Radioactive releases result from plant accidents and accidents happen. On February 15, 2000, IP-2 suffered a ruptured steam generator tube that released 20,000 gallons of radioactive coolant into the plant. The incident resulted from poor plant maintenance and lax oversight by the Nuclear Regulatory Commission. The accident, a stage 2 event, triggered a radioactive release to the atmosphere. The NRC gave the plant its worst rating because of the previous plant operator’s failure to detect flaws in a steam generator tube before the February 2000 leak. One week after the accident, 200 gallons of radioactive water were accidentally released into the Hudson River.

    Since at least August 2005, radioactive toxins such as tritium and strontium-90 have been leaking from at least two spent fuel pools at Indian Point into the groundwater and the Hudson River. In January 2007 it was reported that strontium-90 was detected in four out of twelve Hudson River fish tested.

  62. 62
    West of the Cascades says:

    Just to be clear:

    (1) I agree completely with the denial of the permit and the insistence that Indian Point build cooling towers instead of continuing to use river water for cooling – because of the fish impacts;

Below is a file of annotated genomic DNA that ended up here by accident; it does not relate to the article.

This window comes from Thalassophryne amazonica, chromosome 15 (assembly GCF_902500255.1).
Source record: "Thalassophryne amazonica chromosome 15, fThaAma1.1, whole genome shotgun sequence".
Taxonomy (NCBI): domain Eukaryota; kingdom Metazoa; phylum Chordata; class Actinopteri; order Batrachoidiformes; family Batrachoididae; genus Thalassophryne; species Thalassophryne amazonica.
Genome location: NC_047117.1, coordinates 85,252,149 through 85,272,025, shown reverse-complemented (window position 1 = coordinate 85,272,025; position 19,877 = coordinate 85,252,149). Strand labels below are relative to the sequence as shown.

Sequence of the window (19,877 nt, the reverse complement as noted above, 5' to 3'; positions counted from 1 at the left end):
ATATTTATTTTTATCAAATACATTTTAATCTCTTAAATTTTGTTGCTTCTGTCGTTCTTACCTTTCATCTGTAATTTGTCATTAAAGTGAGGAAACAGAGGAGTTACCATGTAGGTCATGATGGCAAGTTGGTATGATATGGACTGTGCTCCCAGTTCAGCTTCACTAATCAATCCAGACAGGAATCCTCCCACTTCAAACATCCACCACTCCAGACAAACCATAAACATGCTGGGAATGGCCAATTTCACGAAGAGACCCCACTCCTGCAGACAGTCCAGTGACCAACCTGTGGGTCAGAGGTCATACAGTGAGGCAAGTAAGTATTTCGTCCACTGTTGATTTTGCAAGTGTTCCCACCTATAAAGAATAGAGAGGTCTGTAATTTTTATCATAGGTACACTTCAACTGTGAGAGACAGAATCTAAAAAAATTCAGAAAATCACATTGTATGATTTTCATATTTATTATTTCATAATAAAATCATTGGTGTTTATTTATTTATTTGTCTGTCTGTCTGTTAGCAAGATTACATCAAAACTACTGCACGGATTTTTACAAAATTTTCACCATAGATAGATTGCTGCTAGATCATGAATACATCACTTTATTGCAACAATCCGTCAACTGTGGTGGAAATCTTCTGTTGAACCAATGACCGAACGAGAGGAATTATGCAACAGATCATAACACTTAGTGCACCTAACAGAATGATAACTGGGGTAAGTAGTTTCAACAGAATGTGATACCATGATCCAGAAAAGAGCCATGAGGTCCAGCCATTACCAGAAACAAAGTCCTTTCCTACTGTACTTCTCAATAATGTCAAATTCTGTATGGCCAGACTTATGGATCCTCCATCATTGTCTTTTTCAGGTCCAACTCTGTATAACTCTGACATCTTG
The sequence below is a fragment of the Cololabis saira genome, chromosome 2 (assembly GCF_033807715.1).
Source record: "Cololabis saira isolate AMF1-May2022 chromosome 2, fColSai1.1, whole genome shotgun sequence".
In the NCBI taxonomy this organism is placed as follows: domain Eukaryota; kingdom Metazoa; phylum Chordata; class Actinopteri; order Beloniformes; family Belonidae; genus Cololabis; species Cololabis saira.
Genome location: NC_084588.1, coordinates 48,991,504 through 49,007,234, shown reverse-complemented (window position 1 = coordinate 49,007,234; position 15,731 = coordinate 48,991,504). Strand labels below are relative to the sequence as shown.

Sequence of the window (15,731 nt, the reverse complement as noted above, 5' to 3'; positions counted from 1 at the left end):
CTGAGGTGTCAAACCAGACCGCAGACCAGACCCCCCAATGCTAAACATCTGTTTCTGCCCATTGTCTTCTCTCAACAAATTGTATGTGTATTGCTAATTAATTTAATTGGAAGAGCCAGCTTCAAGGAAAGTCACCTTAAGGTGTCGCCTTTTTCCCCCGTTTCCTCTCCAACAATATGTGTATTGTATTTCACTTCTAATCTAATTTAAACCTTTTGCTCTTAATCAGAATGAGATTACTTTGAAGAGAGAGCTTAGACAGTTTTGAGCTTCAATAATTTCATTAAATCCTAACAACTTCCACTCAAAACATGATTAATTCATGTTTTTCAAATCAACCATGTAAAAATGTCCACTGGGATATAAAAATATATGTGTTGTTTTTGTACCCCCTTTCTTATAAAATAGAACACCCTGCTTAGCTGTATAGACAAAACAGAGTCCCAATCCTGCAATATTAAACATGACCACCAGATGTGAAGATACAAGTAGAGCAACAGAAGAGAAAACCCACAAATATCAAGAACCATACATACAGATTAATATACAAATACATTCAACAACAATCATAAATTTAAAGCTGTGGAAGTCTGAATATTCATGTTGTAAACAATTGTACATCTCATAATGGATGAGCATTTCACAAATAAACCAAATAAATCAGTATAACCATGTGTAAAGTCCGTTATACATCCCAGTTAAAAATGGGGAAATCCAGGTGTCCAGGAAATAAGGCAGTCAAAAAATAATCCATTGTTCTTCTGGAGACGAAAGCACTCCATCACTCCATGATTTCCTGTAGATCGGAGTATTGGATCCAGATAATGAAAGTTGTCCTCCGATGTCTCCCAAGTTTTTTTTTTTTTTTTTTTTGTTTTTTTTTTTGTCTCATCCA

(2) Phoebe at 55 – the additional heat added to the water before it is returned is the “pollutant” being regulated under the permit – you make an interesting point, but as far as I know killing microorganisms that are already in the cooling water are NOT regulated under this particular Clean Water Act permit;

    (3) Cliff at 60 and 61 – you’re missing my point, because that pollution from the spent fuel pools and other radioactive releases aren’t regulated under the CWA permit that was denied. Of course nuclear power plants “pollute” in a whole variety of ways — but the issue in THIS permit is strictly the pollution from heat in the cooling system and the related impingement/entrainment effects on fish and other organisms;